Back to the Classroom (ish)

Okay… so turns out I’m not actually in the classroom yet.  Things changed again (you’ll probably notice that this is a recurring pattern) and now we’ll be leaving on Saturday the 17th as originally planned. 

But even though I’m not formally in a classroom, I feel like a student again…. except I feel like I’m learning everything. 

Our retreat last week was incredible.  We went up to the Northern Coast of Honduras, a beach town called La Ceiba, and the sites we saw there… wow.  The beauty of Honduras never fails (as cheesy at it sounds) to make my heart stop a little.  I loved seeing another part of the country.  While there, I had lessons in swimming, dancing, instructions on the Pope’s latest encyclical, and (of course) Spanish.  Father Herald, a CFR, gave all the talks and for each one I had my dictionary and notebook in hand. 

Now that we’re back home, I’ve started making flashcards using the 501 Verbs book… wish me luck.  Learning a new language is really hard… and it’s interesting how in so many ways, that’s the least of it.  It’s also learning how to be quiet, how to listen, how to be patient, how to not be at the center of attention, or directing everything, which is, ya know, only what I’ve been doing since high school.  

You learn a lot about yourself down here… that’s one of my favorite things about it.  The people here offer… a mirror almost for who we really are, what’s really important to us, a fuller picture of where we stand in terms of our own virtue or lack-there-of.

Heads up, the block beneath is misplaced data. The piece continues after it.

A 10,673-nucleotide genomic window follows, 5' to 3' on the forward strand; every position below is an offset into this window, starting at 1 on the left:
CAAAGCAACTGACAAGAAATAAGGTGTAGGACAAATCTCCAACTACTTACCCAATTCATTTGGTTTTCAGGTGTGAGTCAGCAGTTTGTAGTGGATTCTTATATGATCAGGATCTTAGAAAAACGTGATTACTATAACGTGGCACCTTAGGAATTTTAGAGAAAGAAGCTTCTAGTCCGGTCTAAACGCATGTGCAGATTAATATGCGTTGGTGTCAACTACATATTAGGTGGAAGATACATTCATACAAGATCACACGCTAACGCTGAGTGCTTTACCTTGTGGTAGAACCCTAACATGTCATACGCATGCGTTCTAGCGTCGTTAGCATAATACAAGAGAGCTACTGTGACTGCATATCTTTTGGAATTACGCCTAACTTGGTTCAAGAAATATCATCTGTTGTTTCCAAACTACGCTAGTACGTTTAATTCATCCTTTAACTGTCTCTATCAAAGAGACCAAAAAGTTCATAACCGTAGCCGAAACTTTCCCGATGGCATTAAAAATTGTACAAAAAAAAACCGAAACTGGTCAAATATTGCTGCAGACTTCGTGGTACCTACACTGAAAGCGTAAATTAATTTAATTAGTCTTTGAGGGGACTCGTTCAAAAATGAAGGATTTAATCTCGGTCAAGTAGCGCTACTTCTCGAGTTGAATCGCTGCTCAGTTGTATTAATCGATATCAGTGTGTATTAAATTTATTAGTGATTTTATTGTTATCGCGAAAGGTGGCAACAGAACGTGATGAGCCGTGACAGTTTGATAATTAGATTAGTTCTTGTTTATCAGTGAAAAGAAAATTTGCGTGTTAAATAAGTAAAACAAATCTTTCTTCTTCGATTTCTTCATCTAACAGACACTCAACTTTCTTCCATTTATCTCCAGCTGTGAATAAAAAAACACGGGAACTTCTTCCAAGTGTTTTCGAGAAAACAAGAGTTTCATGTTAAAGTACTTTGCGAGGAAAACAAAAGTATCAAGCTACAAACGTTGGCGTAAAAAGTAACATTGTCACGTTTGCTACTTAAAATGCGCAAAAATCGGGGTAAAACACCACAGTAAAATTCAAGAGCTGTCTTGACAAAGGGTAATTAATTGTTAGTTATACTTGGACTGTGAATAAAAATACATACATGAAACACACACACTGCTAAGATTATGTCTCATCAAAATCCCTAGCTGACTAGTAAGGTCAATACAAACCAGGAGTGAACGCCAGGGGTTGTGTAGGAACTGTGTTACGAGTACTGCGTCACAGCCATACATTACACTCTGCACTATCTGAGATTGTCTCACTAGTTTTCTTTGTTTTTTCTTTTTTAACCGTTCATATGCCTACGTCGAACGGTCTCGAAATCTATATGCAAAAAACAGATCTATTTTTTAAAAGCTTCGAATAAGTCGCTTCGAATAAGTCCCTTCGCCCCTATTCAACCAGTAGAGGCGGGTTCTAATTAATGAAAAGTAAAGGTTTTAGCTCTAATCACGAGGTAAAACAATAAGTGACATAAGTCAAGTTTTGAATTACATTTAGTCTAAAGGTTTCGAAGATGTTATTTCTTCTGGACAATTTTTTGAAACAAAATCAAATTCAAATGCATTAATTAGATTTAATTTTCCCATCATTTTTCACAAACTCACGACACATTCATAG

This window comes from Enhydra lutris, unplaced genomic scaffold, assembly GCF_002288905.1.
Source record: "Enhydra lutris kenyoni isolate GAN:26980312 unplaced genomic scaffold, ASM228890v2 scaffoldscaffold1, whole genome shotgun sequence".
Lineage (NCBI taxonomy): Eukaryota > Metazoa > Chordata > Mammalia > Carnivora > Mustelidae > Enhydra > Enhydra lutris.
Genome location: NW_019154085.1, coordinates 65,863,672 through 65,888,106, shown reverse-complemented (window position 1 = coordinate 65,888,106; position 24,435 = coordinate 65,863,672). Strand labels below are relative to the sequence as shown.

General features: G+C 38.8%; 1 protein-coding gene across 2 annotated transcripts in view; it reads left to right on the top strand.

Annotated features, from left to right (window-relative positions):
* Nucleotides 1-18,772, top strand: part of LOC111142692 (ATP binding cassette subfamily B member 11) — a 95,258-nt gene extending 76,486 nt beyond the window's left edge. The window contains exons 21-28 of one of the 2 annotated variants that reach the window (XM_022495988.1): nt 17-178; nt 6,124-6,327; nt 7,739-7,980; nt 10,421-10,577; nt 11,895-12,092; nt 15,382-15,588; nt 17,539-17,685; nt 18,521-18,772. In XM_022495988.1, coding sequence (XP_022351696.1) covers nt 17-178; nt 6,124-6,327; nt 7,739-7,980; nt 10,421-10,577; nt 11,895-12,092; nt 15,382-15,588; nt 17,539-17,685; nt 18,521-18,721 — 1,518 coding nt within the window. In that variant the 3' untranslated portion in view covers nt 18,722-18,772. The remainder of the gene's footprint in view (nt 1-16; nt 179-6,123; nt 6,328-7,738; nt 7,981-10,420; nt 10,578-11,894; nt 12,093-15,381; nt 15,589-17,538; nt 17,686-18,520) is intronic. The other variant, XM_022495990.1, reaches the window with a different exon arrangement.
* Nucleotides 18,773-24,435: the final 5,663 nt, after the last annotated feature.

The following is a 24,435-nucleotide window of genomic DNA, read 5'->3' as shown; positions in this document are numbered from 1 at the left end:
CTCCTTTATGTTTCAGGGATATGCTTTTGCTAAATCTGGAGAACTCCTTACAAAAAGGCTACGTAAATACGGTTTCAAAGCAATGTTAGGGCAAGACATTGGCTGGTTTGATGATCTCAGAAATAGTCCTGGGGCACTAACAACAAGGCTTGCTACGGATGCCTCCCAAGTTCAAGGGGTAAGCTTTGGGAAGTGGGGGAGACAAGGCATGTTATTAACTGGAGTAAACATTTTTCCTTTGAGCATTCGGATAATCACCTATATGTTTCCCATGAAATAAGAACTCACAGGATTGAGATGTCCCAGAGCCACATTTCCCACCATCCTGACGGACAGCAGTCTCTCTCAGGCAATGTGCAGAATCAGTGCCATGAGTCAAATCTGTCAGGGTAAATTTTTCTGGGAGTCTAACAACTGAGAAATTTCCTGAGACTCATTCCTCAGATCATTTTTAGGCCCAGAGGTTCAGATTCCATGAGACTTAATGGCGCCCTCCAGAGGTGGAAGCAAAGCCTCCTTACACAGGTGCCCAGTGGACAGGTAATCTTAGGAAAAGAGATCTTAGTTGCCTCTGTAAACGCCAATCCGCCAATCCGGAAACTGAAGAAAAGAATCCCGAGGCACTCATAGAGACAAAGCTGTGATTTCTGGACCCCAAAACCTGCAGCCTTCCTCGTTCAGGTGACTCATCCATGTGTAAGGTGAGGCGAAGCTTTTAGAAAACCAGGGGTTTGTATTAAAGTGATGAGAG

That was definitely the biggest impression left on me after our mountain mission. 

I think I said this last time, but we were in this tiny aldea called El Socorro, which had maybe thirty homes, and no electricity.  I learned I didn’t really miss electricity…or cars… and just how much I love fresh air and trees…that I’m really out of shape, but I do have it in me to spend three hours of my day hiking up and down mountains. 

Most of all…I learned how much I have to grow.  The teens that we had at this aldea were unlike any I’ve ever seen before, in the States or in Honduras.  They were so ready for every activity, every song, every talk that we had.  Especially the boys.  I was blown away.  My favorite moment came on Friday.  We had walked over an hour to another aldea for a retreat and one of Missioners, Francisco, was giving a talk on something, I forget what, and he starts spouting off these bible verses, and all of the boys reach into their bags, take out their Bibles, and start looking up the verse.  Oh, and did I tell you that of their own free will they had been taking notes this ENTIRE TIME.  What group of teenage boys does that?  Moreover, everything they do is pretty much self-directed.  They don’t have youth  ministers who’ve been hired to lead and teach and come up with awesome activities.  And they only have Mass twice a year.  Too, they were just awesome boys in general.  Hilarious.  Totally boy.  Always doing somersaults, playing pranks on each other, racing each other up and down the mountains, but so good hearted.  Always ready to carry a bag or help you across the three… logs, but really closer to sticks… that acted as a bridge over a stream.  They were so ready and willing to serve.  As always, we come to serve them, but I know their witness of love in those five short days changed me.  

Anyways, when we had adoration back in Comayagua when the mission was over…. I felt so unworthy and more than a little heartbroken that they couldn’t be there with me.  I don’t think I’ve ever been so grateful for adoration… and I hope that their example stays with me.  

Speaking of!  I’ve got to head off to Holy Hour, so this wraps it up for me. 

Family, friends, know that I miss you, I love you, and that I’m praying for you everyday.  More soon!  And next time, it should actually be from Guatemala.  Get excited!


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